It must have been quite a day for Sir Hamish Grenfell Hay when he turned up on his first day at work for his father’s iconic Christchurch business – Hays Department Store. He had only been out of school (St Andrew’s College) a few years but he had since become a qualified accountant.
When he became the Deputy Manager of Hays in 1962, he was already a well known face around the Christchurch City Council. He had entered into politics in the late 1950’s and was instantly popular. When he was elected as Christchurch’s 42nd Mayor in 1974, he retired from all his business interests so he could turn all his focus to the task at hand.
He went on to serve for five consecutive terms, earning the title of Christchurch’s longest serving Mayor, 1974 – 1989 (as of 2015). He is mostly remembered today for his push for the construction of our current but earthquake damaged Town Hall. The city’s first two Town Halls, both situated beside one another on High Street (near the Manchester Street end) had both been gutted by fire by the 1880’s. Since then, Christchurch had functioned without a Town Hall. Sir James Hay, Hamish’s father, during his career as a great Cantab philanthropist also lobbied for a Town Hall, his efforts now remembered in the naming of the James Hay Theatre.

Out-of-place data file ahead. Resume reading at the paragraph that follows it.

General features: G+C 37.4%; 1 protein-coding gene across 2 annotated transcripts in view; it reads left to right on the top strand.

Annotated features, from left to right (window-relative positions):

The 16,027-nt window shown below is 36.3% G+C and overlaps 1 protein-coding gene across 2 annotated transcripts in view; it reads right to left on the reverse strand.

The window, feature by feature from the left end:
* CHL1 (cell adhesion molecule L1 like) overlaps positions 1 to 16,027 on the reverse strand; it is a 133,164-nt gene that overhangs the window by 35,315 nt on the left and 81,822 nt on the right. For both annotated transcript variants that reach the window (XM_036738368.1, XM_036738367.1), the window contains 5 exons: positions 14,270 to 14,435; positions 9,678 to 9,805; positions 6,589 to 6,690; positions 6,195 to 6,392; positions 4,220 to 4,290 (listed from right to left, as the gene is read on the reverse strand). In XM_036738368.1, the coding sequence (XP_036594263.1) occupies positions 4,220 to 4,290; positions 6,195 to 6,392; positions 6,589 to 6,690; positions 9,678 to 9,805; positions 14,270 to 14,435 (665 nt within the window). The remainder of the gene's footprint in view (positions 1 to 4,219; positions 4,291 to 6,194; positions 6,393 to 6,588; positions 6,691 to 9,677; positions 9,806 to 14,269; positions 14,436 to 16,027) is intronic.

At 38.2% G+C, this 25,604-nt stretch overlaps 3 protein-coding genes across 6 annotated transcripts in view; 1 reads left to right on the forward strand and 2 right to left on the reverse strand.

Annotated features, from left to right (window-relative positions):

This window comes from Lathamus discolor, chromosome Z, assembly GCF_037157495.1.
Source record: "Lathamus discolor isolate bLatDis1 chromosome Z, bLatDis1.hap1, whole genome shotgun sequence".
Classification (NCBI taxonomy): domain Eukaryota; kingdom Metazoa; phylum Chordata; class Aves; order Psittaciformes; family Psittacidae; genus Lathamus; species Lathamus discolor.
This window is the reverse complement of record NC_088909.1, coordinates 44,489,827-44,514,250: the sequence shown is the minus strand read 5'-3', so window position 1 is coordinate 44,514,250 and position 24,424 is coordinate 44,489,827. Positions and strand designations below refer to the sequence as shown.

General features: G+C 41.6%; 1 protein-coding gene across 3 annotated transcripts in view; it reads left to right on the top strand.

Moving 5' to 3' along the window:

In 1982, Hay was knighted for his public service. Due to failing health, he retired from politics in 1989. With the revamp of Victoria Square underway during this time, it was decided to honour Hay by renaming the Victoria Street Bridge to the Sir Hamish Hay Bridge.
But this was not to be the last time he served his city as in 1995, Hay represented Christchurch North in the Canterbury Regional Council for six years.
Hay died in 2008 at the age of 80.
*Image courtesy of the Canterbury Public Library – http://christchurchcitylibraries.com – File Reference CCL Photo CD 18, IMG0013*